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Dialectical behavior therapy (DBT) is an evidence-based psychotherapy that began with efforts to treat personality disorders and interpersonal conflicts. Evidence suggests that DBT can be useful in treating mood disorders and suicidal ideation as well as for changing behavioral patterns such as self-harm and substance use. DBT evolved into a process in which the therapist and client work with acceptance and change-oriented strategies and ultimately balance and synthesize them—comparable to the philosophical dialectical process of thesis and antithesis, followed by synthesis.
This approach was developed by Marsha M. Linehan, a psychology researcher at the University of Washington. She defines it as "a synthesis or integration of opposites". DBT was designed to help people increase their emotional and cognitive regulation by learning about the triggers that lead to reactive states and by helping to assess which coping skills to apply in the sequence of events, thoughts, feelings, and behaviors to help avoid undesired reactions. Linehan later disclosed to the public her own struggles and belief that she suffers from borderline personality disorder.
DBT grew out of a series of failed attempts to apply the standard cognitive behavioral therapy (CBT) protocols of the late 1970s to chronically suicidal clients. Research on its effectiveness in treating other conditions has been fruitful. DBT has been used by practitioners to treat people with depression, drug and alcohol problems, post-traumatic stress disorder (PTSD), traumatic brain injuries (TBI), binge-eating disorder, and mood disorders. Research indicates that DBT might help patients with symptoms and behaviors associated with spectrum mood disorders, including self-injury. Work also suggests its effectiveness with sexual-abuse survivors and chemical dependency.
DBT combines standard cognitive-behavioral techniques for emotion regulation and reality-testing with concepts of distress tolerance, acceptance, and mindful awareness largely derived from contemplative meditative practice. DBT is based upon the biosocial theory of mental illness and is the first therapy that has been experimentally demonstrated to be generally effective in treating borderline personality disorder (BPD). The first randomized clinical trial of DBT showed reduced rates of suicidal gestures, psychiatric hospitalizations, and treatment dropouts when compared to usual treatment. A meta-analysis found that DBT reached moderate effects in individuals with BPD. DBT may not be appropriate as a universal intervention, as it was shown to be harmful or have null effects in a study of an adapted DBT skills-training intervention in adolescents in schools.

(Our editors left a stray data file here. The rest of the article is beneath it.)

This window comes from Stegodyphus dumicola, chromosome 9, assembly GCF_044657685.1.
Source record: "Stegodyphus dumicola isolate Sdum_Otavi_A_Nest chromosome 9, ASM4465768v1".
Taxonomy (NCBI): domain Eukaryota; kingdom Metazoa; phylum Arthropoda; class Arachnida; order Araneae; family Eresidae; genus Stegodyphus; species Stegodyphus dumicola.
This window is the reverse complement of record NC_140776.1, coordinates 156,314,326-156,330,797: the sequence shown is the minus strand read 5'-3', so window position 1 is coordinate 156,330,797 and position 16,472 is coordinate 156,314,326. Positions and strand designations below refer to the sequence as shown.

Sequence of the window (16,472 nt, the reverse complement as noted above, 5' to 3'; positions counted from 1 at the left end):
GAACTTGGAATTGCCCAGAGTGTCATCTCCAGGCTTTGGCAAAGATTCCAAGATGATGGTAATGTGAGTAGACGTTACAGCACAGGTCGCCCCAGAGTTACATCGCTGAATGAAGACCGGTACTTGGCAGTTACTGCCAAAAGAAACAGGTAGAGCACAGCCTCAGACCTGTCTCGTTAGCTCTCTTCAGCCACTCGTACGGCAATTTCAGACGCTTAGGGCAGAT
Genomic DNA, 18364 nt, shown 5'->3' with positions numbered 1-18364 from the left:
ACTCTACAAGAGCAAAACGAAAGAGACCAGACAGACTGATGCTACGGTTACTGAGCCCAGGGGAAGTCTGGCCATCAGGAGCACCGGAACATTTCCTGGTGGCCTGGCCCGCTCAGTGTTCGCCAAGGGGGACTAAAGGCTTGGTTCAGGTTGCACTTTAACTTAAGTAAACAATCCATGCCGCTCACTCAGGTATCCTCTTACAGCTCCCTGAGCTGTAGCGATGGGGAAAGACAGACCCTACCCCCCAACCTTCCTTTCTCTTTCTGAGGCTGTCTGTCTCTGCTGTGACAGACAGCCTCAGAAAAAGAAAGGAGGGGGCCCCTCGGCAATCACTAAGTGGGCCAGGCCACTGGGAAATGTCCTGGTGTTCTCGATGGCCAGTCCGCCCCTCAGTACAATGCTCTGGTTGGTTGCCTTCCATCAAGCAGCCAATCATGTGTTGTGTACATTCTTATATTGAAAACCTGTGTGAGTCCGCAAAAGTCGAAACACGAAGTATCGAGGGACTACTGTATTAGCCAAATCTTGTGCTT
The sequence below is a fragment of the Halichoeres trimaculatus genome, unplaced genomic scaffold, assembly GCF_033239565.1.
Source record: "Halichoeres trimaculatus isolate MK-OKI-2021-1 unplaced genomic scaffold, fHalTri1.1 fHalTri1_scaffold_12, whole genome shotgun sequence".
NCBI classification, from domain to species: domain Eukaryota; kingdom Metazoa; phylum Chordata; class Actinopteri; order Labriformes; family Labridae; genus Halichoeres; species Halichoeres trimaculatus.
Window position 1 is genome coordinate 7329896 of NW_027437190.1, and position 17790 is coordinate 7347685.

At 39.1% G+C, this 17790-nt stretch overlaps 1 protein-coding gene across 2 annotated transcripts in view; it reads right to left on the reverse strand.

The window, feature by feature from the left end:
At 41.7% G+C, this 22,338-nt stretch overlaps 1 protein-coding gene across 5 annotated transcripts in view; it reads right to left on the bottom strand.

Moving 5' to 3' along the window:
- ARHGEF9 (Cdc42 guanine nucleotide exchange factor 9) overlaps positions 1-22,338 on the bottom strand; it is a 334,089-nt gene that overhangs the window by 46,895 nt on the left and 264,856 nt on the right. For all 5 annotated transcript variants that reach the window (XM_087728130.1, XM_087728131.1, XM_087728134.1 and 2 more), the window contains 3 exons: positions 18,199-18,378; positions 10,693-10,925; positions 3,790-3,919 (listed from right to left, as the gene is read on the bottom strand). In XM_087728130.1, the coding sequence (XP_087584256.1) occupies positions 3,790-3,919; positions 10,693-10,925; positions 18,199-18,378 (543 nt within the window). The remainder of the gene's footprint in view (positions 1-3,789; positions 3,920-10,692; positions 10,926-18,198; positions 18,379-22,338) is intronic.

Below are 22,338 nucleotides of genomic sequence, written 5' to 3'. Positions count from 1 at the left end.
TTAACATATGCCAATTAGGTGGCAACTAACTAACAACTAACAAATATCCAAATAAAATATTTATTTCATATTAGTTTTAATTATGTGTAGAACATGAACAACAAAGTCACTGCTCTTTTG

DBT strives to have the patient view the therapist as an accepting ally rather than an adversary in the treatment of psychological issues: many treatments at this time left patients feeling "criticized, misunderstood, and invalidated" due to the way these methods "focused on changing cognitions and behaviors." Accordingly, the therapist aims to accept and validate the client's feelings at any given time, while, nonetheless, informing the client that some feelings and behaviors are maladaptive, and showing them better alternatives. In particular, DBT targets self-harm and suicide attempts by identifying the function of that behavior and obtaining that function safely through DBT coping skills. DBT focuses on the client acquiring new skills and changing their behaviors, with the ultimate goal of achieving a "life worth living".
DBT skills training alone is being used to address treatment goals in some clinical settings, and the broader goal of emotion regulation that is seen in DBT has allowed it to be used in new settings, for example, supporting parenting. There has been little study into adapting DBT into an online environment, but a review indicates that attendance is improved online, with comparable improvements for clients to the traditional mode.
Mindfulness is one of the core ideas behind all elements of DBT. It is considered a foundation for the other skills taught in DBT, because it helps individuals accept and tolerate the powerful emotions they may feel when challenging their habits or exposing themselves to upsetting situations.
The concept of mindfulness and the meditative exercises used to teach it are derived from traditional contemplative religious practice, though the version taught in DBT does not involve any religious or metaphysical concepts. Within DBT it is the capacity to pay attention, nonjudgmentally, to the present moment; about living in the moment, experiencing one's emotions and senses fully, yet with perspective. The practice of mindfulness can also be intended to make people more aware of their environments through their five senses: touch, smell, sight, taste, and sound. Mindfulness relies heavily on the principle of acceptance, sometimes referred to as "radical acceptance". Acceptance skills rely on the patient's ability to view situations with no judgment, and to accept situations and their accompanying emotions. This causes less distress overall, which can result in reduced discomfort and symptomology.
Acceptance and change